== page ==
Topside Ionophere Plasma Bubbles Seen as He+ Density Depletions: Study Results and Problems
Sidorova, Larisa; Philippov, Sergey
Pushkov Institute of Terrestrial Magnetism, Ionosphere and Radiowave Propagation, IZMIRAN, RUSSIAN FEDERATION

Ionosphere plasma density irregularities (e.g. plasma bubbles) are important to understand and predict because they can cause radio scintillation that affects communications and navigation systems. He+ density depletions considered as originating from equatorial plasma bubbles were involved in this study. They are usually detected in the topside ionosphere (~1000 km) deeply inside the plasmasphere (L~1.3 - 3) [1, 2, 3, 4].
a) Plasma bubbles are produced by Rayleigh-Taylor instability at the bottomside of ionosphere and transported up to the topside ionosphere. Since there are some questions about the survival possibilities of the topside plasma bubbles, the characteristic times of the main photochemical and electrodynamics processes, in which plasma bubbles are involved, were compared. He+ loss process, ambipolar and cross-field (Bohm) diffusion transport, vertical plasma drift and He photo ionization were under consideration. It was found that there is enough time (~40 hr) for the plasma bubbles to survive and to be detected.
(b) It was revealed that the topside plasma bubbles can be easily detected as He+ density depletions during high/maximal solar activity. The convenient conditions for observations appear because the strong depleted in He+ density bubbles most well contrast with the He+ density background layer very well developed in the topside ionosphere during high solar activity [5].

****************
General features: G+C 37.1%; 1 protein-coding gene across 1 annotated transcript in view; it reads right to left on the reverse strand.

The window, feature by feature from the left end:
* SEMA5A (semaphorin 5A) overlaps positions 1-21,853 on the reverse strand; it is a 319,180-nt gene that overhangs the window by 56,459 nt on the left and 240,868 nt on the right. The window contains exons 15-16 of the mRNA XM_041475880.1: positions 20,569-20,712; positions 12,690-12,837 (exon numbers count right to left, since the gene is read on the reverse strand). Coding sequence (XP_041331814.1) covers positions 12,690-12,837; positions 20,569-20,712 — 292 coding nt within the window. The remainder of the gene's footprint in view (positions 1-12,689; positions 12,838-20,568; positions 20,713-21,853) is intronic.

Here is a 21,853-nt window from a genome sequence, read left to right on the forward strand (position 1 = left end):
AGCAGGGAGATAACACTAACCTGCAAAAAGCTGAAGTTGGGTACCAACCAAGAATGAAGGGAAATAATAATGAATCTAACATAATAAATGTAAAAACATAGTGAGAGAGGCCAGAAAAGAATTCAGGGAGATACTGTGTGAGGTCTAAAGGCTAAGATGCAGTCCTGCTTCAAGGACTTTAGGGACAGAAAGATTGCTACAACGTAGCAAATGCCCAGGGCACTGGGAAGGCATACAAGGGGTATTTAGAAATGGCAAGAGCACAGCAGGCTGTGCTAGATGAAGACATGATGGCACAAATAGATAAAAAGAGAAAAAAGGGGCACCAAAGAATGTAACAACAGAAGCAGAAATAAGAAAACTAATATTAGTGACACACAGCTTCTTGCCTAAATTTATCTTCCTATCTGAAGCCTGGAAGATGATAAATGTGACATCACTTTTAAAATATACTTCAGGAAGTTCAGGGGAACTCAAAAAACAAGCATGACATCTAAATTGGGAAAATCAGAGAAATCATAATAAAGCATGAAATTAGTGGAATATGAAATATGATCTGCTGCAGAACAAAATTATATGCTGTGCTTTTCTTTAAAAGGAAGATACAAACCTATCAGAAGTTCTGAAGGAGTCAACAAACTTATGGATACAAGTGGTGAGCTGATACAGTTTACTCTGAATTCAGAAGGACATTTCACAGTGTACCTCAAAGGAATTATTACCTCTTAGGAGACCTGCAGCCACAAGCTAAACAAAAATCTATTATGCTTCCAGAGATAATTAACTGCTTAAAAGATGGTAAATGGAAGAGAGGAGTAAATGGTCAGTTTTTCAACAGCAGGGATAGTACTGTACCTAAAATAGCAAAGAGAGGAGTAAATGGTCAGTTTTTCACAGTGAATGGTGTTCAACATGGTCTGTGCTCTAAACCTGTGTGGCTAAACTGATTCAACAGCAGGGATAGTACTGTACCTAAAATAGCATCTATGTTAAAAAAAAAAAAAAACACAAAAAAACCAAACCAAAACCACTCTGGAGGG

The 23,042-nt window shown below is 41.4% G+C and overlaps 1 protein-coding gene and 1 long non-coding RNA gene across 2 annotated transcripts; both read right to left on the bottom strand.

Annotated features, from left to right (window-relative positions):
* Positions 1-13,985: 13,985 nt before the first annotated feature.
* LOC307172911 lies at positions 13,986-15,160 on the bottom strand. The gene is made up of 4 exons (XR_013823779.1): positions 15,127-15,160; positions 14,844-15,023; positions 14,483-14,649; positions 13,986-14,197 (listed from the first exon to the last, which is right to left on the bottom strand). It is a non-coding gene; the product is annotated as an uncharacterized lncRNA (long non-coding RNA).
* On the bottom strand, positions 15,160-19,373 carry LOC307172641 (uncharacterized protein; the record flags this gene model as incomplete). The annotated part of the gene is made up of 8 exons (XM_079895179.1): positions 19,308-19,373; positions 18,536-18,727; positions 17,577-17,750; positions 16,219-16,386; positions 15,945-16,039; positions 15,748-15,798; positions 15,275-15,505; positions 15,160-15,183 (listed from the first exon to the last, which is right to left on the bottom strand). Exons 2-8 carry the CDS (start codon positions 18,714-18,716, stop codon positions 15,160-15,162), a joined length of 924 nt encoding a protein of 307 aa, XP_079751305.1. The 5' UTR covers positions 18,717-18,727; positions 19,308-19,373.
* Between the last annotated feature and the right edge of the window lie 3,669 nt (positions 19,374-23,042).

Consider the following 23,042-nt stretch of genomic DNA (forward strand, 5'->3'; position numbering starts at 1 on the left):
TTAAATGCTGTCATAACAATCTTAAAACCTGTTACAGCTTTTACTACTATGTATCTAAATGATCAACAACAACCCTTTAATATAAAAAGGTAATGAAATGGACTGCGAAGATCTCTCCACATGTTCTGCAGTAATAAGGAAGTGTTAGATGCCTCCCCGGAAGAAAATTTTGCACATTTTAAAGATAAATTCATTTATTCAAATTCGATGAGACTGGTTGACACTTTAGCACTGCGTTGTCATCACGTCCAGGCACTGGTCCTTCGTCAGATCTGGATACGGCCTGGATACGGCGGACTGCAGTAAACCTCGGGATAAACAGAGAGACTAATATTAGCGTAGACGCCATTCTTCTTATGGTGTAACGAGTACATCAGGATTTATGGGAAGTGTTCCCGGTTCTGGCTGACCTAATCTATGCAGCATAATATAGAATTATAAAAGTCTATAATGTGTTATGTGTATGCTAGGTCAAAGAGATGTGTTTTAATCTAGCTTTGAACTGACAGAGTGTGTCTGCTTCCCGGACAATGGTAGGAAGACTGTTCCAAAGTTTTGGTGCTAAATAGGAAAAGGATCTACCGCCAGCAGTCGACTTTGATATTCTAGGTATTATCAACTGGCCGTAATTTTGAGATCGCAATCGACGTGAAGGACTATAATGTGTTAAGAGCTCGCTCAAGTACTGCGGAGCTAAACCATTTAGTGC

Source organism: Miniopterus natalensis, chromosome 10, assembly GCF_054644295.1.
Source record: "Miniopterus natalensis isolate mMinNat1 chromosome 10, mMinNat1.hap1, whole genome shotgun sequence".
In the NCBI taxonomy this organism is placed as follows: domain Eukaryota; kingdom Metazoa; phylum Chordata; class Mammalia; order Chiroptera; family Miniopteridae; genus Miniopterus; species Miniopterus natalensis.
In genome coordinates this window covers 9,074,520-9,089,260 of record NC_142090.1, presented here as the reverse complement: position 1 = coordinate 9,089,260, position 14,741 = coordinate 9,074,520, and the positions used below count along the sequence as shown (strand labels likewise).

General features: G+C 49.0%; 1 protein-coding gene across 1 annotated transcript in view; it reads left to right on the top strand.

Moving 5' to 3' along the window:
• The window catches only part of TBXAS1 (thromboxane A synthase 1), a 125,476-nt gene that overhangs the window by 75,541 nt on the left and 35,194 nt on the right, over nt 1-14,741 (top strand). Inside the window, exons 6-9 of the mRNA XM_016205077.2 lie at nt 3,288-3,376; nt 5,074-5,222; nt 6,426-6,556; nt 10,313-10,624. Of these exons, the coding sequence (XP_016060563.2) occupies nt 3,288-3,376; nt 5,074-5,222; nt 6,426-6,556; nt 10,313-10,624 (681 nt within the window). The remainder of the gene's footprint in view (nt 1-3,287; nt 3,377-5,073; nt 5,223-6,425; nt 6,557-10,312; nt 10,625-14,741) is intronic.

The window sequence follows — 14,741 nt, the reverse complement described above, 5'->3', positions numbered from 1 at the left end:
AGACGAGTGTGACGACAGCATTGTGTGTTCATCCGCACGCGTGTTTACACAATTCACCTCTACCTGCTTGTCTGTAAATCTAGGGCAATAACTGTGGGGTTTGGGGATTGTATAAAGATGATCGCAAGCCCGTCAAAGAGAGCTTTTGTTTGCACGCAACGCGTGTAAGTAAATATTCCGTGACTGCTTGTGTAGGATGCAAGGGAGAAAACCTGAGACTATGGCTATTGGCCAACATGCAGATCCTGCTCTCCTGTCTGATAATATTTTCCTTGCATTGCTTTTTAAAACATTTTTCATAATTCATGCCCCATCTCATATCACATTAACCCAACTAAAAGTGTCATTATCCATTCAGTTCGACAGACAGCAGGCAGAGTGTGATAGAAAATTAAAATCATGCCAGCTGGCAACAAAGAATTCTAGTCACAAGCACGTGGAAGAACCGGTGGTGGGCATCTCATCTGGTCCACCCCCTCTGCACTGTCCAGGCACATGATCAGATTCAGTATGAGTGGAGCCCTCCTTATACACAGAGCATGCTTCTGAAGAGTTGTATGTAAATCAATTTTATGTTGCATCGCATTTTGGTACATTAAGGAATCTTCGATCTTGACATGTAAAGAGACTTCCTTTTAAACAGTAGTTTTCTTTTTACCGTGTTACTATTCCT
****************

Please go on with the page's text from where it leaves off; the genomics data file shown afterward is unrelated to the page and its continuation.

The results of this pioneer study suggest the new investigation questions based mainly on data lacking. There is need to understand better the role of electrodynamics in plasma bubble evolution/decay and the conditions appropriated for plasma bubble lifting to the topside ionosphere heights.

References
[1] L.N. Sidorova, Adv. Space Res. 33, 850 (2004).
[2] L.N. Sidorova, Adv. Space Res., 39, 1284 (2007).
[3] L.N. Sidorova, Geomag. and Aeronomy, 48, 56 (2008).
[4] L.N. Sidorova, S.V. Filippov, J. Atm. Solar-Terr. Phys. 86, 8391, doi: 10.1016/j.jastp.2012.06.013 (2012).
[5] C.R. Wilford et al., J. Geophys. Res., 108(A12), 1452, doi:10.1029/2003JA009940 (2003).